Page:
Power supply


#1

what is the safest way to power the pi zero with a 9v Battery through the gpio pins as i am short on space and even using motor drive boards, i get interference from the motors & keep killing the Pi Zero


#2

You have to use a buck converter or other type of 5v regulator. A 9V battery will kill your Pi if connected directly. The motors may need filter capacitors on their +V bus to kill spikes etc.


#3

Hi
I was using a “Buck Coverter Module LM2596” and L9110S driver board but it seem to keep hanging the pi when running the motor I have managed to kill 3 pi zeros so far!!!


#4

also tried it with a 7805 Voltage regulator was no better


#5

I thought the whole point of the L9110S was to also filter the spikes!! as well as to handle the motor power


#6

I’ve browned out dozens of Pi’s with misplaced wires and test boards, and have never managed to kill one. You must be exposing it either to 9v or high voltage back-emf from the motors somehow.

Looking at the typical capacity of a 9v PP3, it doesn’t seem like an appropriate choice for powering any motor for any length of time. As a rough rule of thumb to deliver 120mA just to power the Pi continuously through a high efficiency switching regulator would require a draw of 66mA or around 8 hours lifespan on a typical PP3 9v battery. This is a rough estimate, as the battery voltage will drop over time and the current required of it will increase. I’d wager you’d be lucky to get half that in practise.

The 7805 voltage regulator would be a poor choice, since it’ll burn off the excess as heat and give even less battery life.

I don’t know what sort of space you’ve got, but you might want to investigate LiPo batteries. A 1200mAh LiPo is just over half the volume of a 9V PP3 and a 2000mAh LiPo is about half the thickness, but longer/wider and still smaller overall.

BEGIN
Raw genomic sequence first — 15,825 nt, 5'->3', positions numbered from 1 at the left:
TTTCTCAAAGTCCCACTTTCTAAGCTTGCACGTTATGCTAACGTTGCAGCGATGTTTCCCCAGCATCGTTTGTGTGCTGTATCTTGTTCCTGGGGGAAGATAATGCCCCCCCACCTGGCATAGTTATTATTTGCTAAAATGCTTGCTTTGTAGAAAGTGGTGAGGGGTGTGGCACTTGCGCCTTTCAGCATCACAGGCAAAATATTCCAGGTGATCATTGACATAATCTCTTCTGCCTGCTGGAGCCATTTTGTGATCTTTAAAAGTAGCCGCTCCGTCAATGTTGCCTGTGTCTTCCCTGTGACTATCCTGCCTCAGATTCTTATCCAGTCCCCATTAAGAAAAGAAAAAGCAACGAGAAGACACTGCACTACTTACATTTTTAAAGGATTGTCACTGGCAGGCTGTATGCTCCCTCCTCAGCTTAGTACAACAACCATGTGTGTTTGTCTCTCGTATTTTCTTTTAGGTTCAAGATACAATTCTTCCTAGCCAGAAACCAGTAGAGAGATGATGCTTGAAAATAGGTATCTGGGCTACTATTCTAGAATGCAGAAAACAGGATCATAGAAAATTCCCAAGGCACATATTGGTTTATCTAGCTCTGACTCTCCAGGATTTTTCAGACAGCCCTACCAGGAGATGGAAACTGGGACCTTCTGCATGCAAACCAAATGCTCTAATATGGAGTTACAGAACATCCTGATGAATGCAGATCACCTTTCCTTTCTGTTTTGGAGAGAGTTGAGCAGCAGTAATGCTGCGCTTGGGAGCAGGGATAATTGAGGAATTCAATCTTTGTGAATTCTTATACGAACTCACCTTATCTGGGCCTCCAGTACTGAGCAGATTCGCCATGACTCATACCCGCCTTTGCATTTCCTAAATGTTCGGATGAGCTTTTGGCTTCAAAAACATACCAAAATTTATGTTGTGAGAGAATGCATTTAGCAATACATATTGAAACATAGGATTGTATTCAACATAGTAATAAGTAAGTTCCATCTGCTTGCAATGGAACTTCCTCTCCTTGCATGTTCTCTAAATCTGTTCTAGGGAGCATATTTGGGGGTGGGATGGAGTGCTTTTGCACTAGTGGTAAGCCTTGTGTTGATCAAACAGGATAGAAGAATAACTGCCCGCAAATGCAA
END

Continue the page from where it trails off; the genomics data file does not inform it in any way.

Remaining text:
#7

A link to what your using and how you have it wired may help. I’m using the Explorer pHat with a Pi Zero with no issues like that. By “kill three Zero’s” do you mean they are no longer functional? Also be aware that the Pi uses 3.3V logic. Connecting 5V to the GPIO input pins will damage things.


#8

hi
its a lego train so not much room and it has 6 x 1.5 batties to power it so i do not really want to change the power source


#9

my electronic skills is limited would this allow me to drive the 9 Volt lego system or not as it only shows 5volts


#10

The Explorer pHat sends 5v to the motors.


#11

I think we need some pictures of the wiring and or a good description of how its wired. What GPIO pins go where etc. A link to the motor driver board your using would also help.


#12

leave it with me i will see what i can sort (bit busy at the moment)
may be end of next week (thanks)


#13

No problem, take all the time you need. =)


#14

Ooooh! That’s fine. I thought you meant a 9v PP3 (the kind you get in smoke alarms). They should have more than enough grunt to power the Pi and motor.


#15


Sorry this is very sketchy hope it makes sense and helps


#16

Do you have a link to that actual motor driver board? Are you driving it via PWM?
Are those physical Pin 3 and 7 or GPIO 3 and 7?


#17

All physical pins, uses pmw for The speed


#18

A link to that specific motor driver board would help.


#19

i have these

and


#20

Sorry the grd pin is phyical pin 6 not pin3 as i have shown
5v (pin4) gnd (pin6)

the GPIO ports are GPIO3(pin5) and GPIO4(pin7)